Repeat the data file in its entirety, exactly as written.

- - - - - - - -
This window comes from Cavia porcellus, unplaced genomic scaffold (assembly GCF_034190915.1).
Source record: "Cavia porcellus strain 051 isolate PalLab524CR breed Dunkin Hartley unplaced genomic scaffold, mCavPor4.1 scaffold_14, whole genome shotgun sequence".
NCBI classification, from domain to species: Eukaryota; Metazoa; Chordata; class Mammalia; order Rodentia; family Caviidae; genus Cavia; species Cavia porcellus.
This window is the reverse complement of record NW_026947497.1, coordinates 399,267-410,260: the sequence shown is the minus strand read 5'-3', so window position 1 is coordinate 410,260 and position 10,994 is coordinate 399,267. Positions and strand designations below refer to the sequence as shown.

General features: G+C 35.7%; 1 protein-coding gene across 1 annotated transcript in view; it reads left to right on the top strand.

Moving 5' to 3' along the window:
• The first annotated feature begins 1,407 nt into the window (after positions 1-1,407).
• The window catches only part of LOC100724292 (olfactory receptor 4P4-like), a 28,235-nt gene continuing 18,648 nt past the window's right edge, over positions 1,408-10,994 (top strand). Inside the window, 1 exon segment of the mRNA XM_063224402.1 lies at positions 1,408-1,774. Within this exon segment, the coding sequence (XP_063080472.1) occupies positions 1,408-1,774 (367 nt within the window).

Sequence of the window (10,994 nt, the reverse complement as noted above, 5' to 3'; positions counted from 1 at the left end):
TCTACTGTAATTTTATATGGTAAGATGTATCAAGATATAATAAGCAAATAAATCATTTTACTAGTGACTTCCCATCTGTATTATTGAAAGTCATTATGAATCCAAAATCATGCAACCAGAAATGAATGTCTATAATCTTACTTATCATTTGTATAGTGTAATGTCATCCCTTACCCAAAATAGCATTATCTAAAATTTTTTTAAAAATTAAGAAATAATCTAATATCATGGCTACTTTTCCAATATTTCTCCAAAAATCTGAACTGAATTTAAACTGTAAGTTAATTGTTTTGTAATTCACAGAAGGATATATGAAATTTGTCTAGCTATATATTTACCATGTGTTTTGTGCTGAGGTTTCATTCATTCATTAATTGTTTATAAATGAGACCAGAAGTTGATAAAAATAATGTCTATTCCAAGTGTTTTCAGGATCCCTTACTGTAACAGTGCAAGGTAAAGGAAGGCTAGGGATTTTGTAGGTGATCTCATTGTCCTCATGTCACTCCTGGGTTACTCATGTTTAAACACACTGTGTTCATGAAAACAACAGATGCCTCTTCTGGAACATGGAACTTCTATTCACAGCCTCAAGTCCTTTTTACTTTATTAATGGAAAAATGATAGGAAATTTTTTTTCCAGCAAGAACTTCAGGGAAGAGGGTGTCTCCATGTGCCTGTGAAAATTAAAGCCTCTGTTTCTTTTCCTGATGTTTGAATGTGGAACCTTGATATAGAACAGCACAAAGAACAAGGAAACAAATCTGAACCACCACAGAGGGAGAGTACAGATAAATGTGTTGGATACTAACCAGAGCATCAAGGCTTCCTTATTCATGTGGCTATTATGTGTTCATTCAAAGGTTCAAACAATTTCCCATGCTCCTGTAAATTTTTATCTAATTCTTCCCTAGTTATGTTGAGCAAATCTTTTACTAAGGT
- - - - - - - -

This window comes from Cavia porcellus, unplaced genomic scaffold (assembly GCF_034190915.1).
Source record: "Cavia porcellus strain 051 isolate PalLab524CR breed Dunkin Hartley unplaced genomic scaffold, mCavPor4.1 scaffold_14, whole genome shotgun sequence".
NCBI classification, from domain to species: Eukaryota; Metazoa; Chordata; class Mammalia; order Rodentia; family Caviidae; genus Cavia; species Cavia porcellus.
This window is the reverse complement of record NW_026947497.1, coordinates 399,267-410,260: the sequence shown is the minus strand read 5'-3', so window position 1 is coordinate 410,260 and position 10,994 is coordinate 399,267. Positions and strand designations below refer to the sequence as shown.

General features: G+C 35.7%; 1 protein-coding gene across 1 annotated transcript in view; it reads left to right on the top strand.

Moving 5' to 3' along the window:
• The first annotated feature begins 1,407 nt into the window (after positions 1-1,407).
• The window catches only part of LOC100724292 (olfactory receptor 4P4-like), a 28,235-nt gene continuing 18,648 nt past the window's right edge, over positions 1,408-10,994 (top strand). Inside the window, 1 exon segment of the mRNA XM_063224402.1 lies at positions 1,408-1,774. Within this exon segment, the coding sequence (XP_063080472.1) occupies positions 1,408-1,774 (367 nt within the window).

Sequence of the window (10,994 nt, the reverse complement as noted above, 5' to 3'; positions counted from 1 at the left end):
TCTACTGTAATTTTATATGGTAAGATGTATCAAGATATAATAAGCAAATAAATCATTTTACTAGTGACTTCCCATCTGTATTATTGAAAGTCATTATGAATCCAAAATCATGCAACCAGAAATGAATGTCTATAATCTTACTTATCATTTGTATAGTGTAATGTCATCCCTTACCCAAAATAGCATTATCTAAAATTTTTTTAAAAATTAAGAAATAATCTAATATCATGGCTACTTTTCCAATATTTCTCCAAAAATCTGAACTGAATTTAAACTGTAAGTTAATTGTTTTGTAATTCACAGAAGGATATATGAAATTTGTCTAGCTATATATTTACCATGTGTTTTGTGCTGAGGTTTCATTCATTCATTAATTGTTTATAAATGAGACCAGAAGTTGATAAAAATAATGTCTATTCCAAGTGTTTTCAGGATCCCTTACTGTAACAGTGCAAGGTAAAGGAAGGCTAGGGATTTTGTAGGTGATCTCATTGTCCTCATGTCACTCCTGGGTTACTCATGTTTAAACACACTGTGTTCATGAAAACAACAGATGCCTCTTCTGGAACATGGAACTTCTATTCACAGCCTCAAGTCCTTTTTACTTTATTAATGGAAAAATGATAGGAAATTTTTTTTCCAGCAAGAACTTCAGGGAAGAGGGTGTCTCCATGTGCCTGTGAAAATTAAAGCCTCTGTTTCTTTTCCTGATGTTTGAATGTGGAACCTTGATATAGAACAGCACAAAGAACAAGGAAACAAATCTGAACCACCACAGAGGGAGAGTACAGATAAATGTGTTGGATACTAACCAGAGCATCAAGGCTTCCTTATTCATGTGGCTATTATGTGTTCATTCAAAGGTTCAAACAATTTCCCATGCTCCTGTAAATTTTTATCTAATTCTTCCCTAGTTATGTTGAGCAAATCTTTTACTAAGGT